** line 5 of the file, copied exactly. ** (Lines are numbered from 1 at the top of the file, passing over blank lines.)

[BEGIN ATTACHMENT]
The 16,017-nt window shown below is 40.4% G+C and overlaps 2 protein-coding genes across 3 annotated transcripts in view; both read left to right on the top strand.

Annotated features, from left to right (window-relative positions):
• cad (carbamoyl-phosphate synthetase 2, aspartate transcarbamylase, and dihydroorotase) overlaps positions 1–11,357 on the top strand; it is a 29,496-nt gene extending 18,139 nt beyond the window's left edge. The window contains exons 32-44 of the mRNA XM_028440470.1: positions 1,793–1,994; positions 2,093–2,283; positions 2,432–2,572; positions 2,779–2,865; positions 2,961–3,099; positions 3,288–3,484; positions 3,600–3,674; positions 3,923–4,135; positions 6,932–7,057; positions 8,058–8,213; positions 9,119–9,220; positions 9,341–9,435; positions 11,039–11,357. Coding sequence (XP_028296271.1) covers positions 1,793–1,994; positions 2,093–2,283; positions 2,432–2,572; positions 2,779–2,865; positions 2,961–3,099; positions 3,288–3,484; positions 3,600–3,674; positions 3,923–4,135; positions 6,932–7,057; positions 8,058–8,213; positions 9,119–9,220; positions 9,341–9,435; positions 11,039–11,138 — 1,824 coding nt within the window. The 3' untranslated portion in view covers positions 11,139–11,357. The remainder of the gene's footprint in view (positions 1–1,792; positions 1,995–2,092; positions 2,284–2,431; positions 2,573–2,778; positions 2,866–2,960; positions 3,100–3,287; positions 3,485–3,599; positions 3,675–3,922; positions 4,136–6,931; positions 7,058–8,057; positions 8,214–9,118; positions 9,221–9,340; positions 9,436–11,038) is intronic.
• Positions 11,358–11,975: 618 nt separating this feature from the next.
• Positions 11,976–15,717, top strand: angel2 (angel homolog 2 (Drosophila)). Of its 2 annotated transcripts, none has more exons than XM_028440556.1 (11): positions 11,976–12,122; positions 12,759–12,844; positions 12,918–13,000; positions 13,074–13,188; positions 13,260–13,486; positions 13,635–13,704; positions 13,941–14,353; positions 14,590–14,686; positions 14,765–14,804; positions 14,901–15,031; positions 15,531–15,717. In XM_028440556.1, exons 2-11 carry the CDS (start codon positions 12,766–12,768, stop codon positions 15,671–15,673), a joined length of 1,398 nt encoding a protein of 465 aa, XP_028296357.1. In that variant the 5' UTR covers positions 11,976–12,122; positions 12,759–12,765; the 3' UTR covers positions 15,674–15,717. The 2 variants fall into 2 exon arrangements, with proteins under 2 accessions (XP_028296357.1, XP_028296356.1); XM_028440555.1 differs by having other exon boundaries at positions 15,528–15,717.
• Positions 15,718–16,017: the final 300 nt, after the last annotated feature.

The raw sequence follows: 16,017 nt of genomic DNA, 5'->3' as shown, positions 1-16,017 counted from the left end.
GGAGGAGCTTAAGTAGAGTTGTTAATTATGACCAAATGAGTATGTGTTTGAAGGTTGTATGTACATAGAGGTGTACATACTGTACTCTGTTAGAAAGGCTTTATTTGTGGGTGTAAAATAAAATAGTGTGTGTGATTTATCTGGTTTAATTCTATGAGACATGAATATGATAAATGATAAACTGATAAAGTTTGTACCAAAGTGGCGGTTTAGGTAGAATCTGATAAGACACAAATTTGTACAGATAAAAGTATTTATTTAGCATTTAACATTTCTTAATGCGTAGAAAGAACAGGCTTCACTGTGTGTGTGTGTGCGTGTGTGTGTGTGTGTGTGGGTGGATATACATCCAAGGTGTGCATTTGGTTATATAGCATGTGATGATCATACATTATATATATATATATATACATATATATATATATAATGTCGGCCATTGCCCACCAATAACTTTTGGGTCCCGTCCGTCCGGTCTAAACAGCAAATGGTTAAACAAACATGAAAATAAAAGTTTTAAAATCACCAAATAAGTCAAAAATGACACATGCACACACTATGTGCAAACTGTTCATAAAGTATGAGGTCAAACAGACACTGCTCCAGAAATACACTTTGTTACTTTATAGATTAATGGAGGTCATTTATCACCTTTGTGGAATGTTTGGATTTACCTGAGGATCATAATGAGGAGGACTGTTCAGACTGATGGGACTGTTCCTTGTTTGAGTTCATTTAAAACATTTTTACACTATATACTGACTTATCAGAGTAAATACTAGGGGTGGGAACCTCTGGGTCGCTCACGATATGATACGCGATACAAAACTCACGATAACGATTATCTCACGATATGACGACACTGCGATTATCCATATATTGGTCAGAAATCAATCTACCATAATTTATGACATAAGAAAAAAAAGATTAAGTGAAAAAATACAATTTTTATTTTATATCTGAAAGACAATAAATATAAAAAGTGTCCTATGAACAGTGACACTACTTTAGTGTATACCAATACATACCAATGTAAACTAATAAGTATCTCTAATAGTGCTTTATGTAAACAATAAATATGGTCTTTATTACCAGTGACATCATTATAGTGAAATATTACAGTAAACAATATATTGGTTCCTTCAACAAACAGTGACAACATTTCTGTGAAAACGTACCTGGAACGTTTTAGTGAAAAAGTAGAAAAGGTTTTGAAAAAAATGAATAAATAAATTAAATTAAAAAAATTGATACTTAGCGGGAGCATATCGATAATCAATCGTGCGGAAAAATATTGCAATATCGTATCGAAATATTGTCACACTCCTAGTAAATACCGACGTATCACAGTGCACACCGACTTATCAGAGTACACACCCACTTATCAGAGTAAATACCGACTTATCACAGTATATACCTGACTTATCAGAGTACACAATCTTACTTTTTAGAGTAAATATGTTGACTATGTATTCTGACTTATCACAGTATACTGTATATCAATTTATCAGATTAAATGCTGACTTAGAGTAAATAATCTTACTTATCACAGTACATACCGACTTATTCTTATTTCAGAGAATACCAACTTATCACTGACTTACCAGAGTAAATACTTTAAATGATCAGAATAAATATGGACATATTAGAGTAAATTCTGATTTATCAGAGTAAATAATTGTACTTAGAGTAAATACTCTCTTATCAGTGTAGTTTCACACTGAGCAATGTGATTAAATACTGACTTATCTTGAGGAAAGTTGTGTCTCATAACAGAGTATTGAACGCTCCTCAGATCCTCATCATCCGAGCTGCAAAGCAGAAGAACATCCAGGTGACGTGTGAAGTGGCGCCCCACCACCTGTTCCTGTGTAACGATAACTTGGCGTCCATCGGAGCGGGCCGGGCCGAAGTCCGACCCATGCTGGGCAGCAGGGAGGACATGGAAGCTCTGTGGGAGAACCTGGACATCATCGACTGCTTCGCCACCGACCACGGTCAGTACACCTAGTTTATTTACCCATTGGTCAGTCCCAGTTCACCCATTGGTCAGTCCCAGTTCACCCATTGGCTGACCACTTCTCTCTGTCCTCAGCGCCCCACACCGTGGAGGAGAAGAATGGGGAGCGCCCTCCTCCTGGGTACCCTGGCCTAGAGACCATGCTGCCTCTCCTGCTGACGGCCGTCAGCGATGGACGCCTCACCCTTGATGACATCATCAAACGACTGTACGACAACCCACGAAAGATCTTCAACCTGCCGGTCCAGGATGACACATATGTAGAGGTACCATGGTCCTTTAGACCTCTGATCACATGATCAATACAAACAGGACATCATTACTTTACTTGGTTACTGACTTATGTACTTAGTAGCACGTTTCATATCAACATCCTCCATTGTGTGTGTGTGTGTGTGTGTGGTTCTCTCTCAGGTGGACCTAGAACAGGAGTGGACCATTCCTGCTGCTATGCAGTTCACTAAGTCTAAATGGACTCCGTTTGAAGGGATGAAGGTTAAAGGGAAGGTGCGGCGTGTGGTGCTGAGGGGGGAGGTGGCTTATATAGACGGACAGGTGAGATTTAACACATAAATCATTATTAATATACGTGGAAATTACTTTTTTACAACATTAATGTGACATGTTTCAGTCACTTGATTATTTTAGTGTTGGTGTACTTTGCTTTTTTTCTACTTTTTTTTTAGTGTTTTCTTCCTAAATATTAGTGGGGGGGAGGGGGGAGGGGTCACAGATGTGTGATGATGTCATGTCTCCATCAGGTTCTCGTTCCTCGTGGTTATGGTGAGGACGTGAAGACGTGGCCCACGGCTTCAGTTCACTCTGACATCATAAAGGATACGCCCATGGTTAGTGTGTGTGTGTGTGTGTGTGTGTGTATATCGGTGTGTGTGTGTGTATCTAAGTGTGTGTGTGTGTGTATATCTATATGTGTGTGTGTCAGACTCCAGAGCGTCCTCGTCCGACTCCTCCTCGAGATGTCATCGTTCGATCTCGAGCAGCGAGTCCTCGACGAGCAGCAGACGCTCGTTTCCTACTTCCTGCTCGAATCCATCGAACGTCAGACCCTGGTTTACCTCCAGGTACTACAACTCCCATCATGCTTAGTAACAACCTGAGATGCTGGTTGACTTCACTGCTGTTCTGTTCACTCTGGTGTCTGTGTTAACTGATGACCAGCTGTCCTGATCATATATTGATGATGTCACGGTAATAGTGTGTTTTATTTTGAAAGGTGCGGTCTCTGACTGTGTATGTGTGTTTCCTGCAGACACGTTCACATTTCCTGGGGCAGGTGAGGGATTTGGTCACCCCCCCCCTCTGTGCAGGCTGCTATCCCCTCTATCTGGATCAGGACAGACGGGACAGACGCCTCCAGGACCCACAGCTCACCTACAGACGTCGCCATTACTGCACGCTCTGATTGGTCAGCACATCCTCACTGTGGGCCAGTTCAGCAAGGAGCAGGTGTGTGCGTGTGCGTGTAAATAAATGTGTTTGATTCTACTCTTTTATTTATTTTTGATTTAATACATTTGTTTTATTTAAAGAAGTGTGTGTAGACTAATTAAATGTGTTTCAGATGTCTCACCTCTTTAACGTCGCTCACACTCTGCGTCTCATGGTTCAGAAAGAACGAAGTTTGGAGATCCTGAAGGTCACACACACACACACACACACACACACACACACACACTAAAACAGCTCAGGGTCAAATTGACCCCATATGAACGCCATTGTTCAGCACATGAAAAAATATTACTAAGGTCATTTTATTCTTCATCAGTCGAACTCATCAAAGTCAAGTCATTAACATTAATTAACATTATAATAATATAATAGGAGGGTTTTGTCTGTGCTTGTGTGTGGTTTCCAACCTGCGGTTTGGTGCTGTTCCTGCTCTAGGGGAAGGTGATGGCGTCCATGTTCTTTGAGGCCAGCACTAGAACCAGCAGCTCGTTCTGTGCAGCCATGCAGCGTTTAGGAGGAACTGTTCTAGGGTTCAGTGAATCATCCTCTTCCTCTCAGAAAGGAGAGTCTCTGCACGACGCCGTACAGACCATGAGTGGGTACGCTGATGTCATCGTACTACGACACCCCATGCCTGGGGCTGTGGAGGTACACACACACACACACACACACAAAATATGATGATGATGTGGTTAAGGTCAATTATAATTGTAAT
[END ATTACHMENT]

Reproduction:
• Positions 11,976–15,717, top strand: angel2 (angel homolog 2 (Drosophila)). Of its 2 annotated transcripts, none has more exons than XM_028440556.1 (11): positions 11,976–12,122; positions 12,759–12,844; positions 12,918–13,000; positions 13,074–13,188; positions 13,260–13,486; positions 13,635–13,704; positions 13,941–14,353; positions 14,590–14,686; positions 14,765–14,804; positions 14,901–15,031; positions 15,531–15,717. In XM_028440556.1, exons 2-11 carry the CDS (start codon positions 12,766–12,768, stop codon positions 15,671–15,673), a joined length of 1,398 nt encoding a protein of 465 aa, XP_028296357.1. In that variant the 5' UTR covers positions 11,976–12,122; positions 12,759–12,765; the 3' UTR covers positions 15,674–15,717. The 2 variants fall into 2 exon arrangements, with proteins under 2 accessions (XP_028296357.1, XP_028296356.1); XM_028440555.1 differs by having other exon boundaries at positions 15,528–15,717.